It is probably too soon to tell how it will affect the region of the former Yugoslavia. Today many will likely assess the verdict according to their own biases and personal histories. Press reports indicate that Bosnian Muslims have tended to find that the judgment did not go far enough, while Serbs have alleged that it was unfair. But the judgment, together with all of the judgments that have been handed down at the ICTY and the national war crimes courts in the region, will also help write the history going forward and shape the opinions of future generations. Because of the work of the courts, fundamental facts about the crimes and the responsibility of Karadžić and others will be much more difficult to deny or ignore.

For the institution, the conviction of Karadžić is a crowning achievement. The prosecution team was tirelessly led by American Alan Tieger, the son of Holocaust survivors and known in the US as one of the four federal prosecutors in the 1993 Rodney King case, and Hildegaard Uertz-Retzlaff, a German prosecutor who has been at the ICTY for more than two decades. They were supported by dozens of lawyers, investigators, and staff drawn from around the world who worked for years putting together this enormously complex case (the judgment in the case is 2,615 pages long).

The continued political support for the ICTY from the United States and the European Union has been just as essential to the success of the prosecution. The pressure from both (conditioning aid and ascension to the EU on cooperation with the ICTY) ensured the steady arrest and surrender of accused persons to The Hague, including Karadžić in 2008. As a result of this ongoing support, there are today no fugitives remaining among the 161 persons charged by the ICTY. Unfortunately, this same kind of sustained, political backing has been missing for much of the work of the International Criminal Court (ICC), now investigating crimes in nine separate countries around the world. International criminal tribunals are not institutions that can simply be created and pushed out into the world to do their thing. Because of their limited powers, they require the kind of sustained support that has been critical to the success of the ICTY.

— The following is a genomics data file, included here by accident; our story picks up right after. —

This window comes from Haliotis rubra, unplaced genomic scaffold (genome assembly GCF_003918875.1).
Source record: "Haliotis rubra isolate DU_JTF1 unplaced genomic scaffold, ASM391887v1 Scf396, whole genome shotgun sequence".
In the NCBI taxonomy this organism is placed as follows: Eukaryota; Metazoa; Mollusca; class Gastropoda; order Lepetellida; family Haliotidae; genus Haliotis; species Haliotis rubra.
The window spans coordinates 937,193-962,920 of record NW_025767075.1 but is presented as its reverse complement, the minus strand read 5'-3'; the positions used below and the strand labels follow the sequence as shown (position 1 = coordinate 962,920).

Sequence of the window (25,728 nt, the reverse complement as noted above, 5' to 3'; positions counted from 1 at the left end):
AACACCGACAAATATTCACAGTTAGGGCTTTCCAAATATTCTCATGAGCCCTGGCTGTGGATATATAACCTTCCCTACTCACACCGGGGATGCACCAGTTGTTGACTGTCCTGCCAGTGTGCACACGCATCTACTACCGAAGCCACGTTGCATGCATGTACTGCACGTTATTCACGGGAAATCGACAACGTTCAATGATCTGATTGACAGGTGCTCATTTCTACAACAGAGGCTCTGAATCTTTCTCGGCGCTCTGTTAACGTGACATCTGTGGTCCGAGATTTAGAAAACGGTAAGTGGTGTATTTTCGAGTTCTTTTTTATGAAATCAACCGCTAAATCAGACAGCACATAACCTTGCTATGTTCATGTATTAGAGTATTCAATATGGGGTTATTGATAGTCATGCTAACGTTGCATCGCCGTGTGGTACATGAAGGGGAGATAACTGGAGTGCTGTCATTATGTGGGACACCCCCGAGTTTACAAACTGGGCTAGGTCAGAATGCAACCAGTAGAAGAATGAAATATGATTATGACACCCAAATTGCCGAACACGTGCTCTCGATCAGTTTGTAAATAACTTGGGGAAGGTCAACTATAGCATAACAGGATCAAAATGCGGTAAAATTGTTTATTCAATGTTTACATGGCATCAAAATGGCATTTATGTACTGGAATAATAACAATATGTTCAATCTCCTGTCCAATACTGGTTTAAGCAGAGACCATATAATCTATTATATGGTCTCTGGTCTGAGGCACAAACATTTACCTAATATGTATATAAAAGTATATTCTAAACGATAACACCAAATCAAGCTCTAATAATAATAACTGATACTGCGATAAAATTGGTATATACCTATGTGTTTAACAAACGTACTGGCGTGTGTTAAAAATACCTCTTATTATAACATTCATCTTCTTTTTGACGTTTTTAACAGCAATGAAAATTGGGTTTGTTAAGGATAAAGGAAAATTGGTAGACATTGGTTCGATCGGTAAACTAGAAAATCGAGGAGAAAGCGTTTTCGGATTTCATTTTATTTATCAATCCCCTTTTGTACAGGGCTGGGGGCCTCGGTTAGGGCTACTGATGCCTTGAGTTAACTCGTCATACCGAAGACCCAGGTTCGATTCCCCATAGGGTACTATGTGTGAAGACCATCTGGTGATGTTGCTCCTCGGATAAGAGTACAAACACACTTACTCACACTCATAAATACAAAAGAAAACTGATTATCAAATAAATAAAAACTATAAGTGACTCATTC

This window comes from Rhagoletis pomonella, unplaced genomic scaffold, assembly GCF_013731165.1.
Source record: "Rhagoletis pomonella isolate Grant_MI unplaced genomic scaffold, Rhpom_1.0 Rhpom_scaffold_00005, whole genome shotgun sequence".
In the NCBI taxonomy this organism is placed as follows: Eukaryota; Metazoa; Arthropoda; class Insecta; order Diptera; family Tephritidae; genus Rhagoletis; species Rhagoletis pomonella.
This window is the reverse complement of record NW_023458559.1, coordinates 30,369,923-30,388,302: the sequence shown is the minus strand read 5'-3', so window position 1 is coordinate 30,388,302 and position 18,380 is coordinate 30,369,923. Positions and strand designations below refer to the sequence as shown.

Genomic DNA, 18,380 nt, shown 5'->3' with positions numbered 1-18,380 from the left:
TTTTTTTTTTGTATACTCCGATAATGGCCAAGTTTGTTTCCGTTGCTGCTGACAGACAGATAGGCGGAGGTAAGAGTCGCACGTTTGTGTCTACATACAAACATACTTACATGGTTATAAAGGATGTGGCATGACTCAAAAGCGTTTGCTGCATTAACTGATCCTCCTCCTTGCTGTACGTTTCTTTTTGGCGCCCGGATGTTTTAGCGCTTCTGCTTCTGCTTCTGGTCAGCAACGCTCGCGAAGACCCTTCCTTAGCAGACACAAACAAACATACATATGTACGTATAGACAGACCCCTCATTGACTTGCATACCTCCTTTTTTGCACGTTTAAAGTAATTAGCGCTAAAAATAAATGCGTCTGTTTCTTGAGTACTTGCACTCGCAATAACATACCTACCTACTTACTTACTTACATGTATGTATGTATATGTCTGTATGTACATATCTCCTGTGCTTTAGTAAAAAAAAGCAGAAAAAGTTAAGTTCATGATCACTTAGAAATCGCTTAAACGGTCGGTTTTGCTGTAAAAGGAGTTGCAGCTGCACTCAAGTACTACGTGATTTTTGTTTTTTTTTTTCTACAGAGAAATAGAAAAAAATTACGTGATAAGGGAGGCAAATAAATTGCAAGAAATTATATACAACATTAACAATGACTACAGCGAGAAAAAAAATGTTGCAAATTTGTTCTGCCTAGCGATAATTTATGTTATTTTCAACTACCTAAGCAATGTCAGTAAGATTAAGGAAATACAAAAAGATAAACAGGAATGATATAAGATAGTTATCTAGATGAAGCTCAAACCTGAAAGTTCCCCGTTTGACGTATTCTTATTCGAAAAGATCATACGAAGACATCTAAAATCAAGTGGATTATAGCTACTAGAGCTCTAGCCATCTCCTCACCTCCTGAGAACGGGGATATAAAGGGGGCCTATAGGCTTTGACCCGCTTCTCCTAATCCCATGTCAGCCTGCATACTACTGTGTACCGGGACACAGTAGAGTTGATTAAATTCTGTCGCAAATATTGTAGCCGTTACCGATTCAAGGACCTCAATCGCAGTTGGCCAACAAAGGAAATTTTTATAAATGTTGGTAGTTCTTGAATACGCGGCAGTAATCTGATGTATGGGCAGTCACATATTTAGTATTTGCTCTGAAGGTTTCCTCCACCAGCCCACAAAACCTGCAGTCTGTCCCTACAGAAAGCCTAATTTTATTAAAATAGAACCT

Finally, the Karadžić case demonstrates the value of allowing an institution to focus on a conflict over many years, and here we may be concerned about the ICC model. The Karadžić case was built on the prior prosecutions of tens of defendants for all of the different components of what ultimately became the Karadžić case. Those cases gave the investigators and prosecutors the opportunity to refine and deepen their understanding of events, and to bolster and strengthen their evidence, so that when it came time to try Karadžić, the figure at the top, they were fully prepared.

The ICC prosecutors will never have this luxury. Since their jurisdiction is significantly vaster (there are now 124 members of the Court) and they will be prosecuting cases in multiple places at once, it is understood that the Court will only be able to prosecute a few individuals from each conflict. The ICC prosecutors therefore feel compelled to start with prosecutions at the top, which puts them in a significantly weaker position. In this respect, it is not surprising that some of the cases at the ICC have faltered. As we move forward, it will be essential to consider how this new model will succeed. Other actors — including national and regional courts and NGOs — will have to help fill the gap, supporting preliminary investigations on the ground to assist the ICC in the development of its cases. 

About the Author(s)

Alex Whiting

Professor of Practice, Harvard Law School; former federal prosecutor at the Department of Justice and the U.S. Attorney's Office in Boston; served as Investigations Coordinator and Prosecutions Coordinator at the International Criminal Court. Follow him on Twitter (@alexgwhiting).